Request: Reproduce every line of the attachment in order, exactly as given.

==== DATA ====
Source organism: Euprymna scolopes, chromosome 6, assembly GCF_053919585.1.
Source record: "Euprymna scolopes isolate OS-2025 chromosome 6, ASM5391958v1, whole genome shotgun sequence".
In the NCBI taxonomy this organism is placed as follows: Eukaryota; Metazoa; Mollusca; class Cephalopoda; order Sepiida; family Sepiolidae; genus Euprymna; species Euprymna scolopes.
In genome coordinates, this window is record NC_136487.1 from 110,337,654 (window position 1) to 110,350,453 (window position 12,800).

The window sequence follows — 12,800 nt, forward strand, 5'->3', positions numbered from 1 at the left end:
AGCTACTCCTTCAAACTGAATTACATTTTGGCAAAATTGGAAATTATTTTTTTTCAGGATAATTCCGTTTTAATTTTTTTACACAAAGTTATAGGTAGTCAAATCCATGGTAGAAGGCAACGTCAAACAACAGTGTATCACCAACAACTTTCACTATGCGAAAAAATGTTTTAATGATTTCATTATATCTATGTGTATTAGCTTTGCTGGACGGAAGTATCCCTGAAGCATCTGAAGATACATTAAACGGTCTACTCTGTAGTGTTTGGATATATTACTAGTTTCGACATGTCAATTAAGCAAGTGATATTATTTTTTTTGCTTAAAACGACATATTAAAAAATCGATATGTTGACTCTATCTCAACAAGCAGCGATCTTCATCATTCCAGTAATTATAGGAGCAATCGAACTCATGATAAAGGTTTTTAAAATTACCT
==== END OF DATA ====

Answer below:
Source organism: Euprymna scolopes, chromosome 6, assembly GCF_053919585.1.
Source record: "Euprymna scolopes isolate OS-2025 chromosome 6, ASM5391958v1, whole genome shotgun sequence".
In the NCBI taxonomy this organism is placed as follows: Eukaryota; Metazoa; Mollusca; class Cephalopoda; order Sepiida; family Sepiolidae; genus Euprymna; species Euprymna scolopes.
In genome coordinates, this window is record NC_136487.1 from 110,337,654 (window position 1) to 110,350,453 (window position 12,800).

The window sequence follows — 12,800 nt, forward strand, 5'->3', positions numbered from 1 at the left end:
AGCTACTCCTTCAAACTGAATTACATTTTGGCAAAATTGGAAATTATTTTTTTTCAGGATAATTCCGTTTTAATTTTTTTACACAAAGTTATAGGTAGTCAAATCCATGGTAGAAGGCAACGTCAAACAACAGTGTATCACCAACAACTTTCACTATGCGAAAAAATGTTTTAATGATTTCATTATATCTATGTGTATTAGCTTTGCTGGACGGAAGTATCCCTGAAGCATCTGAAGATACATTAAACGGTCTACTCTGTAGTGTTTGGATATATTACTAGTTTCGACATGTCAATTAAGCAAGTGATATTATTTTTTTTGCTTAAAACGACATATTAAAAAATCGATATGTTGACTCTATCTCAACAAGCAGCGATCTTCATCATTCCAGTAATTATAGGAGCAATCGAACTCATGATAAAGGTTTTTAAAATTACCT